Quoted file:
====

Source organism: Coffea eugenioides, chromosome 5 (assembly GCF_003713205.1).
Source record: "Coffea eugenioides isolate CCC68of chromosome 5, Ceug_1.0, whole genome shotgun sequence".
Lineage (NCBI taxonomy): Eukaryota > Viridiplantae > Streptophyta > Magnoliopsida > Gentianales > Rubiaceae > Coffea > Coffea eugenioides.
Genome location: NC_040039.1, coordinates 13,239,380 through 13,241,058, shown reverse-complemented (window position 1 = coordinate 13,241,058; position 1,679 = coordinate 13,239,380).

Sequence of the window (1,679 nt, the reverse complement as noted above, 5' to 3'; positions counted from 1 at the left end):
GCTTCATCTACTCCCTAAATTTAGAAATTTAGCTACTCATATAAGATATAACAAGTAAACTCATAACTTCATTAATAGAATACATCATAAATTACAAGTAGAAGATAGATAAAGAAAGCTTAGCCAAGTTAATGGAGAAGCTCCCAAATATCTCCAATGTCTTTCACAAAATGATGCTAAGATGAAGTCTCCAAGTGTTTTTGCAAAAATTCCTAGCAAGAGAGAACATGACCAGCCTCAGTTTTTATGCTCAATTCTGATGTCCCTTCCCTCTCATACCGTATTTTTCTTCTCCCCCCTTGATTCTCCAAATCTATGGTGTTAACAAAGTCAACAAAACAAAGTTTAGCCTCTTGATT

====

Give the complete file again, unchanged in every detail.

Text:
Source organism: Coffea eugenioides, chromosome 5 (assembly GCF_003713205.1).
Source record: "Coffea eugenioides isolate CCC68of chromosome 5, Ceug_1.0, whole genome shotgun sequence".
Lineage (NCBI taxonomy): Eukaryota > Viridiplantae > Streptophyta > Magnoliopsida > Gentianales > Rubiaceae > Coffea > Coffea eugenioides.
Genome location: NC_040039.1, coordinates 13,239,380 through 13,241,058, shown reverse-complemented (window position 1 = coordinate 13,241,058; position 1,679 = coordinate 13,239,380).

Sequence of the window (1,679 nt, the reverse complement as noted above, 5' to 3'; positions counted from 1 at the left end):
GCTTCATCTACTCCCTAAATTTAGAAATTTAGCTACTCATATAAGATATAACAAGTAAACTCATAACTTCATTAATAGAATACATCATAAATTACAAGTAGAAGATAGATAAAGAAAGCTTAGCCAAGTTAATGGAGAAGCTCCCAAATATCTCCAATGTCTTTCACAAAATGATGCTAAGATGAAGTCTCCAAGTGTTTTTGCAAAAATTCCTAGCAAGAGAGAACATGACCAGCCTCAGTTTTTATGCTCAATTCTGATGTCCCTTCCCTCTCATACCGTATTTTTCTTCTCCCCCCTTGATTCTCCAAATCTATGGTGTTAACAAAGTCAACAAAACAAAGTTTAGCCTCTTGATT